Eid-ul-Fitr is also known as "Sweet Eid" because of the amount and variety of sweet dishes consumed on this occasion celebrating the happy end of Ramadan. The breakfast of Eid-ul-Fitr are sweet dishes, including Sheer Korma, a dish made by cooking saviyaan (a local form of long pasta) with dates. The pasta and dates, cooked separately in milk, are also consumed as breakfast before offering Eid Prayer. Some of the Dishes are cham cham, Barfi, Gulab jamun and different forms of cakes as well as ras malai are popular. These are not only consumed inside houses but also presented to relatives and friends when visiting them on Eid-ul-Fitr.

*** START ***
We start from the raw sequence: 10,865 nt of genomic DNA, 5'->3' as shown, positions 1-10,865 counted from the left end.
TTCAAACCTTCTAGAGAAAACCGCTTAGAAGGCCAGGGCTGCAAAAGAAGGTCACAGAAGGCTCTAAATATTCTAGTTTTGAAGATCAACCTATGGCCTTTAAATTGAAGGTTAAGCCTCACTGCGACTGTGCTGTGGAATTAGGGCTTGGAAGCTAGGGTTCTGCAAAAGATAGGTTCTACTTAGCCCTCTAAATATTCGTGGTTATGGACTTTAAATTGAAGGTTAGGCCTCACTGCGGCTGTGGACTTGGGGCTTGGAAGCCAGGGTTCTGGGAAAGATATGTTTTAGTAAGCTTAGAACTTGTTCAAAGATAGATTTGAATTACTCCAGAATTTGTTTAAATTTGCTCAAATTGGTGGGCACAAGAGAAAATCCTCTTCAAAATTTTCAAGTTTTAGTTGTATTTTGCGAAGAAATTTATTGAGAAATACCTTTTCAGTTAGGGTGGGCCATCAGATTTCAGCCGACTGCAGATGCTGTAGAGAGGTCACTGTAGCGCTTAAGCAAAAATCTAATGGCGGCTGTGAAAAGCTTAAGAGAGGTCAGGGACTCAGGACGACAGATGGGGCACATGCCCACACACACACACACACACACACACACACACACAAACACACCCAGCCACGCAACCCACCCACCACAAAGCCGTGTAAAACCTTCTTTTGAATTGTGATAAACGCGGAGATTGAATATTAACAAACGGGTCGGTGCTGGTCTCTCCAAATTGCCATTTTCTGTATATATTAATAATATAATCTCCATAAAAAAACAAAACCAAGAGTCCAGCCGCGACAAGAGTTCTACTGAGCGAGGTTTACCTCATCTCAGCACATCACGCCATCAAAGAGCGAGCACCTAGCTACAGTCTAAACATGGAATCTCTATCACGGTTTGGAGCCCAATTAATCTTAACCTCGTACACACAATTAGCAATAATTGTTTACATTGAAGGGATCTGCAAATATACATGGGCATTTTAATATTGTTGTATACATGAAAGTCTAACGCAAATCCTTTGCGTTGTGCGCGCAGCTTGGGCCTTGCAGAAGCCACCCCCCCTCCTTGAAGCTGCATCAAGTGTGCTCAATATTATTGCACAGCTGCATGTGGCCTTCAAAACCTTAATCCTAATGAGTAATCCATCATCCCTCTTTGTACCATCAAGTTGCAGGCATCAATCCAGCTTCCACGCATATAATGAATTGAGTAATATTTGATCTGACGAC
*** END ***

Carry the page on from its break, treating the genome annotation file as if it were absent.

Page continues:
Eid-ul-Adha is the "Salty Eid" because a larger variety of dishes than those served during Eid-ul-Fitr are savoury, including beef or mutton depending on the animal slaughtered in the house. The presents offered to friends, relatives, and the poor of the society include the meat of the slaughtered animal. A barbecue is a must on first day of Eid-ul-Adha. The fried liver of the animal is used as breakfast and different dishes include different varieties of kebabs (boneless meat that has been meshed and fried or roasted), haleem, Korma, and other varieties. Rice dishes, including different forms of Pulao and Biryani, are also very popular. Soft drinks are also popular beverages on both these occasions.